Kubernetes, Docker volume mounts, and autofs

Environment details

  • Machine_Type: Virtual
  • OS: Oracle Enterprise Linux 7.x
  • Software: Docker 1.12.6, Kubernetes 1.7.1

Scenario: Can’t Login via ssh public key

Unable to login to docker host using public key authentication
Able to login to the host using my password
Once at the console, I observed an error similar to:
Could not chdir to home directory /home/myuser: Too many levels of symbolic links
-bash: /home/myuser/.bash_profile: Too many levels of symbolic links

Hmm wtf …

Troubleshooting Steps

A fellow admin suggested I check for docker mapped volumes that point to /home

Here’s the command I used to query for that:

sudo docker ps --filter volume=/opt --format "Name:\n\t{{.Names}}\nID:\n\t{{.ID}}\nMounts:\n\t{{.Mounts}}\n"

Boom, looks like the kubernetes weaver container is using that mapping:
Name:
k8s_weave_weave-net-ljzn9_kube-system_740c10c5-d6b8-11e7-838f-005056b5384e_0
ID:
dc95801e4442
Mounts:
/opt/kubernetes,/lib/modules,/run/xtables.lo,
/var/lib/kubele,/var/lib/weave,/etc,/var/lib/dbus,/var/lib/kubele,/opt

Ok, so why would a docker volume mapped to /home induce such a problem?

Turns out that in some cases, binding autofs-mounted paths to docker containers can cause problems on the docker host.

This is due to the way in which kubernetes performs the volume mapping, which utilizes docker volume binds under the hood.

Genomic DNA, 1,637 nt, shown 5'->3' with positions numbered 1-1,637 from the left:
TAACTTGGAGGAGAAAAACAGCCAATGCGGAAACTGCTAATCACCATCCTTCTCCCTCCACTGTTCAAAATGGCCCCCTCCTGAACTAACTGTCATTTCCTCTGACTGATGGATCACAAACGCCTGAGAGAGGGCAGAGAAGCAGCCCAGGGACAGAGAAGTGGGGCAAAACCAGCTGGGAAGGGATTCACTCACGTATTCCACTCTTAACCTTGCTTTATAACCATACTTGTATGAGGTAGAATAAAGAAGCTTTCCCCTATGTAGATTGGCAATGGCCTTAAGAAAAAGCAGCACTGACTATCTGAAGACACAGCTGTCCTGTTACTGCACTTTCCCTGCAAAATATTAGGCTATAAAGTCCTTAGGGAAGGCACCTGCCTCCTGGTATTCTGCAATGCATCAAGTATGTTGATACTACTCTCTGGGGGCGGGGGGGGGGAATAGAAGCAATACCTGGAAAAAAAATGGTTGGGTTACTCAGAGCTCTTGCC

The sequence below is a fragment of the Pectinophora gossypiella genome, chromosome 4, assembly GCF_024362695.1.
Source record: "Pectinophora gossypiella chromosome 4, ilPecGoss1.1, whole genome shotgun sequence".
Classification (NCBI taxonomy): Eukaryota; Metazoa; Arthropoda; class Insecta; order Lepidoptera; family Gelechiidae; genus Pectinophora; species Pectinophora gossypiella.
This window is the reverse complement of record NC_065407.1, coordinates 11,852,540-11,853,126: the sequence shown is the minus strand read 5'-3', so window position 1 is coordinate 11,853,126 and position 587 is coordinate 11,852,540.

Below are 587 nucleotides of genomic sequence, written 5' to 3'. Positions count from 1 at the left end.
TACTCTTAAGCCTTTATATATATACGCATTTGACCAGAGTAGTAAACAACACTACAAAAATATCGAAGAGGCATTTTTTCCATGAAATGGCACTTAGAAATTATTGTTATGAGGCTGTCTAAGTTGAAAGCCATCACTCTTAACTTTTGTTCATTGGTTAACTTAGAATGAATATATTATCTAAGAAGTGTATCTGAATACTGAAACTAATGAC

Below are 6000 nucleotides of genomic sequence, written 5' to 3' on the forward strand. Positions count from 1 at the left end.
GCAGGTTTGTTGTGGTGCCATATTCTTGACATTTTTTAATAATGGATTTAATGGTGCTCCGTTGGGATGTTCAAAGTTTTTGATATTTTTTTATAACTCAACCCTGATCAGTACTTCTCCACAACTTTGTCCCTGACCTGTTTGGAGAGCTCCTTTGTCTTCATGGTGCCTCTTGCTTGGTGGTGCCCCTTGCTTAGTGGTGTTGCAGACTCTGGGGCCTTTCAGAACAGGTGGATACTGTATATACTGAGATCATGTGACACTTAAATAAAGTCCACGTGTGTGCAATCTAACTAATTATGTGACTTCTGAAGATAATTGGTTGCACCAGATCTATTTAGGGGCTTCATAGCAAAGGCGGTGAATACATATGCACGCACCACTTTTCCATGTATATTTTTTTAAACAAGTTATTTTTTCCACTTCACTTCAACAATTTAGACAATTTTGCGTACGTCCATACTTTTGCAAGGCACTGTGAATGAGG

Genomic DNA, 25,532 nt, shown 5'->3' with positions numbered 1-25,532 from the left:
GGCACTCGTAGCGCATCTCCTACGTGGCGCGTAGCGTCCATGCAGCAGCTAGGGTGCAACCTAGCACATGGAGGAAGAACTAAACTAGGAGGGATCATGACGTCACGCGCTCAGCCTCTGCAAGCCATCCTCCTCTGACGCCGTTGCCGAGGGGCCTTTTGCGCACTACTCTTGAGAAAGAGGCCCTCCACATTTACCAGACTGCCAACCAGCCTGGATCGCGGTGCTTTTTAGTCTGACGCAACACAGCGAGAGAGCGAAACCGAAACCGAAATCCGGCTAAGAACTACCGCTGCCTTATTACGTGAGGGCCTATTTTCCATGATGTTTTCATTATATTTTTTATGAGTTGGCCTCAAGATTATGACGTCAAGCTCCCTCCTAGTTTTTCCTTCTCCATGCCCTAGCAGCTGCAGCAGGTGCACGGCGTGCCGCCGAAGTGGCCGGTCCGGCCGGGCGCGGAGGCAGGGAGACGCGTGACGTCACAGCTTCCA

And, depending on how you map a volume to a docker container, you might conflict with autofs volume mounting.

For insight into a similar issue, see:

According to the above issue description, the problem we’re seeing might be fixed by adjusting the bind propagation for the volume mount in question,
see: https://docs.docker.com/engine/admin/volumes/bind-mounts/#choosing-the–v-or-mount-flag

However, there’s no way to control that setting via a kubernetes manifest, not at present at least, since HostPath bind propagation is currently a proposed feature in kubernetes,
see: https://github.com/kubernetes/community/blob/master/contributors/design-proposals/node/propagation.md

So the best course of action is to simply change hostPath setting in the weave-kube manifest, e.g.

  • Change:
    hostPath:
    path: /home
  • To:
    hostPath:
    path: /opt/kubernetes/bind-mounts/weave-kube/home

You can then simply redeploy the offending container (sudo docker stop ecfa204283d3 && sudo docker rm ecfa204283d3 && kubectl apply -f net.yaml)

Note: You’ll have to perform similar changes to the weave manifest according to whatever other autofs mounts its hostPath(s) might conflict with.

Ensure you review your autofs settings!